Understanding the structure, dynamics, and chemistry of planetary atmospheres is key to exoplanetary science. It's sobering to realize that as of now it is still an enormous challenge to model even the atmospheres of planets in our own solar system. Despite great advances, a variety of trickery has to be employed to simulate a swirling maelstrom like the Jovian atmosphere, pretending for example that it has a very different soupiness and energy transport in order to overcome computational demands. Modeling the atmospheres of gas giant exoplanets is even more in its infancy. Nonetheless, an intriguing result a couple of years ago came from Crossfield et al. and their study of how we see the infrared light varying in the planetary system of Upsilon Andromedae. Their Spitzer space telescope phase photometry (light seen as time passes) on Ups And reveals the glow emitted by the innermost, roughly Jupiter sized, planet around this F dwarf star (about 1.3 times the mass of the Sun).
The planet orbits very tightly, every 4.6 days, and is expected to have been evolved by tidal interaction with the star to a state of spin-orbit-synchronicity - in other words, in the simplest case, its day will equal its year and there will be permanent day/night sides. This sets the planet up for an extreme case of thermal disparity (about 1,400 Celsius in this case). We'd expect hot atmosphere from the day-side to flow to the cold night half of the planet - in doing so there might be great jet-stream like structures, and the hottest point of the planet might get shifted along in the direction of these winds. Something like this seems to be happening on Ups And b, but to an extent that is truly puzzling. As it zips around in its orbit, the glow of the hot atmosphere betrays that temperature distribution, in a fingerprint of infrared photons collected by Spitzer.
In a nutshell - the hottest part of the atmosphere is not in synch with the planet orbit - or more specifically it is systematically offset or phase-shifted by almost 90 degrees. In other words, the hottest side of the planet is almost at right angles to the direction of the star. On the Earth this would be a bit like saying the hottest time of day is at sunset instead of noon.
It's a puzzle. Some amount of offset might be expected, driven by the strongly blowing hot-to-cold winds, but this is extreme. There are various possible explanations - maybe the stellar heating is reaching to greater depths in the planetary atmosphere than expected and altering the fundamental dynamics. Perhaps the winds are so strong that they are going supersonic, forming great shock waves that pile energy up on this side of the planet. It's a tough call - even theoretical models of these hot Jupiter-like planets disagree on such things, and none of them predict exactly what we see on Ups And b. The good thing about this result is that it challenges the modelers to really sort out what works and what doesn't - advances will be made.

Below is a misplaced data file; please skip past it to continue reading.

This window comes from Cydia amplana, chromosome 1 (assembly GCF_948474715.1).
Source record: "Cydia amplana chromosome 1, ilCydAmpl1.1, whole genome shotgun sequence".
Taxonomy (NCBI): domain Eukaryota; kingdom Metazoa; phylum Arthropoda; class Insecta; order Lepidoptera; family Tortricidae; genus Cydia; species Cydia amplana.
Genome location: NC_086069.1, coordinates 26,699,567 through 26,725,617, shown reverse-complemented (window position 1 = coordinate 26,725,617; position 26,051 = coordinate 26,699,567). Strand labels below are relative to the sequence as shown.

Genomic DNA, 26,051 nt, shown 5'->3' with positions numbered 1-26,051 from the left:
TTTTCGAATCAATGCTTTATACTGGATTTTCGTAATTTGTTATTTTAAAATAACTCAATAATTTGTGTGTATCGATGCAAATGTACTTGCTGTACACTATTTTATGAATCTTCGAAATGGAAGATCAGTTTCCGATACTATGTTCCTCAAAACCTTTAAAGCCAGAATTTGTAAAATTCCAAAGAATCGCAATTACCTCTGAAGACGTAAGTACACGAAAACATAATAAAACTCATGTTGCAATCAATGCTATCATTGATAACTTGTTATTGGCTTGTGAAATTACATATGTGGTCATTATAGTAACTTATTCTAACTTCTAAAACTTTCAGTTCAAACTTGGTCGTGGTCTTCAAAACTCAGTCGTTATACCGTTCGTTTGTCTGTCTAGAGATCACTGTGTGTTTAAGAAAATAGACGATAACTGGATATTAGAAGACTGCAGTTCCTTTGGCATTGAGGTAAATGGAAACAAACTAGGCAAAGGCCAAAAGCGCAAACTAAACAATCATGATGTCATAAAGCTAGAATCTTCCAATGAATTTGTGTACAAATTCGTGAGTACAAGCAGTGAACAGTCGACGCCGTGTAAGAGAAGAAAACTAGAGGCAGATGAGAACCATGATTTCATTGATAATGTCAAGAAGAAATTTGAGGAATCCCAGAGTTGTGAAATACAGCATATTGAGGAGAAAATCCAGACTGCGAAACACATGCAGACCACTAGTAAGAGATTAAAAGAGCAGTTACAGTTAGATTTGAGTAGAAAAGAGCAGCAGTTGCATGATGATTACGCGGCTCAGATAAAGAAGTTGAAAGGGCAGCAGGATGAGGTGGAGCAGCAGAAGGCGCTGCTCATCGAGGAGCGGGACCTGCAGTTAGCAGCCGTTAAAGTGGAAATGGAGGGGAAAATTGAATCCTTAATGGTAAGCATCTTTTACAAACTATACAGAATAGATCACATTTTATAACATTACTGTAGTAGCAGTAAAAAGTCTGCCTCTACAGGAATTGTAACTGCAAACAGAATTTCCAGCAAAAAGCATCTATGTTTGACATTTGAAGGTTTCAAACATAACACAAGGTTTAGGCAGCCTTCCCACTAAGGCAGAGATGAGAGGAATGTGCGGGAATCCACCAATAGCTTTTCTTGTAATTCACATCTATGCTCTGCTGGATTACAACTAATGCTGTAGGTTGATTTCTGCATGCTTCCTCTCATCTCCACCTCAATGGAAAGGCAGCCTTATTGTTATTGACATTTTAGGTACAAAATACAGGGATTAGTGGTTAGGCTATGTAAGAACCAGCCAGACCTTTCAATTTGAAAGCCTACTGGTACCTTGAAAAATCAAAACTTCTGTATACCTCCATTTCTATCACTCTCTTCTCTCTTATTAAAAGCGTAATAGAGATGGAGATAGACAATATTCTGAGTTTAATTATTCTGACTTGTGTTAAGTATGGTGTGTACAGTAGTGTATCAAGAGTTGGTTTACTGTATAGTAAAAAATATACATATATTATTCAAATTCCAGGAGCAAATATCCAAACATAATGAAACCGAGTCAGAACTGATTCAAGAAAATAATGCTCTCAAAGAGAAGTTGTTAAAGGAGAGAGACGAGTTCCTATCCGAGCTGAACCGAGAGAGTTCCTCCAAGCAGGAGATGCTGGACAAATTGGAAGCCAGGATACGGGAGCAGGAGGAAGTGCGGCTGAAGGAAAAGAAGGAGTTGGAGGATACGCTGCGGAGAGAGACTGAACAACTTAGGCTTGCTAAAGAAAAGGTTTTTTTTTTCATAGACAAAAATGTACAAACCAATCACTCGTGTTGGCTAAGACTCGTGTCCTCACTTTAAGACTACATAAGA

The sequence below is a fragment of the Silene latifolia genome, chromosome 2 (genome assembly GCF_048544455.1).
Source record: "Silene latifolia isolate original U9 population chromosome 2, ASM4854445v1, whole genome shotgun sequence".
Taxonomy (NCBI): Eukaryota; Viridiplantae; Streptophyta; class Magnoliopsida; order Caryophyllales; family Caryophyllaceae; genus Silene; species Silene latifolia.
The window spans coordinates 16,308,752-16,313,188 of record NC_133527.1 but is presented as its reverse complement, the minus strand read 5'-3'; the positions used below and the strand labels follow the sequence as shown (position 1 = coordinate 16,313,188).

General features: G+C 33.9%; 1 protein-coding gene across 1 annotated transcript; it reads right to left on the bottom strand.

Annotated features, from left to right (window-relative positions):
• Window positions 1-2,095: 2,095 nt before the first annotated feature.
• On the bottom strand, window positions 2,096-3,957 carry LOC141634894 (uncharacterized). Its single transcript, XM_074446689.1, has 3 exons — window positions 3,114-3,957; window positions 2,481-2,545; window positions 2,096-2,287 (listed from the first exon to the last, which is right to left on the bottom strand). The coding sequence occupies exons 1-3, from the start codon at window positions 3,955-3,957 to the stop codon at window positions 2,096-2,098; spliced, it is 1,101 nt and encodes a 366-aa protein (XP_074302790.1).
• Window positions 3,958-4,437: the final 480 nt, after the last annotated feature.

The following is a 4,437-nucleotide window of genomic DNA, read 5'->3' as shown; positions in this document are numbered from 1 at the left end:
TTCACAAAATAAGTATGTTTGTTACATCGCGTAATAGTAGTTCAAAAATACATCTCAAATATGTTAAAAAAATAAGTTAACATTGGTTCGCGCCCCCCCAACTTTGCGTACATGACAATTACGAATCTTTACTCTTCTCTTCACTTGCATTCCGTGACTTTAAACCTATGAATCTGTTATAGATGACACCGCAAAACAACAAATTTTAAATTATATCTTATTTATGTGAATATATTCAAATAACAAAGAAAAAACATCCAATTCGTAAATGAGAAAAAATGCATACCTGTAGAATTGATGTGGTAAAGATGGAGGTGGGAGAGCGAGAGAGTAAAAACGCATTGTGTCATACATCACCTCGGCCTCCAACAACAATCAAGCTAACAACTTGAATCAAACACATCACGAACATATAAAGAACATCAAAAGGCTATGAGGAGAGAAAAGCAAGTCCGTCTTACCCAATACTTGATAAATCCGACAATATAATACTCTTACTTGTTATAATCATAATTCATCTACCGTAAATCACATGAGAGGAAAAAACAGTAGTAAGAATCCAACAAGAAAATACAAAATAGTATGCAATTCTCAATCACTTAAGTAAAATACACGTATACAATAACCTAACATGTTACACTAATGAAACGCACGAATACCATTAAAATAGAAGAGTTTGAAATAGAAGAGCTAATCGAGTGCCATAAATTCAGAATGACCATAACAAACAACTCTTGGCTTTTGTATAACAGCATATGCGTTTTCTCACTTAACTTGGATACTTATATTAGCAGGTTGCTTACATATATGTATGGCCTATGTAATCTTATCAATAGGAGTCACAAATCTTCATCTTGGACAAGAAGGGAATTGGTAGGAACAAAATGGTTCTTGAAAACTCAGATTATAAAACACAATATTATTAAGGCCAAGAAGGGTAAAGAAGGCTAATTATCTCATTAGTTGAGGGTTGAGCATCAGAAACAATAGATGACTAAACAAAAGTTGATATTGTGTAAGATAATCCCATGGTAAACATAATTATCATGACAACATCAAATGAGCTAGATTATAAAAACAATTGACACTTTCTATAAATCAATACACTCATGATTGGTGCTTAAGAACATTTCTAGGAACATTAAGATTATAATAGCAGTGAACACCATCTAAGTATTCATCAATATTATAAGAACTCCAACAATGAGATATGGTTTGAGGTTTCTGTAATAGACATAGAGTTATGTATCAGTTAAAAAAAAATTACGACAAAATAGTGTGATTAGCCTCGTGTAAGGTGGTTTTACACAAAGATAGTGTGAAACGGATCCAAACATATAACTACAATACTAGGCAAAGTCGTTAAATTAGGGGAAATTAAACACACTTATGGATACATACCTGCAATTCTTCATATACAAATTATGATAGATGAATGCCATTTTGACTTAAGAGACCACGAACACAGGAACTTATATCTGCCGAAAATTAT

Crossfield et al. also end their paper with an interesting fact. This system of Ups And is actually too bright for the James Webb Space Telescope (JWST) to observe at shorter wavelengths - its sensitive instruments would simply be saturated with photons, blinded by the light. They further point out that a small space telescope dedicated to studying the phase curves of nearby hot-Jupiter systems might just provide the data needed to crack the problems of these extraordinary regimes of planetary atmospherics. This is a sentiment that could also apply to the hunt for terrestrial-type exoplanets - especially those that transit stars that are much closer to us than the distant Kepler objects. We need a dedicated all-sky survey to find the targets for powerhouse instruments like JWST, especially those that aren't going to require planetary sunglasses.
(This post was adapted from an older post on Life, Unbounded in October 2010)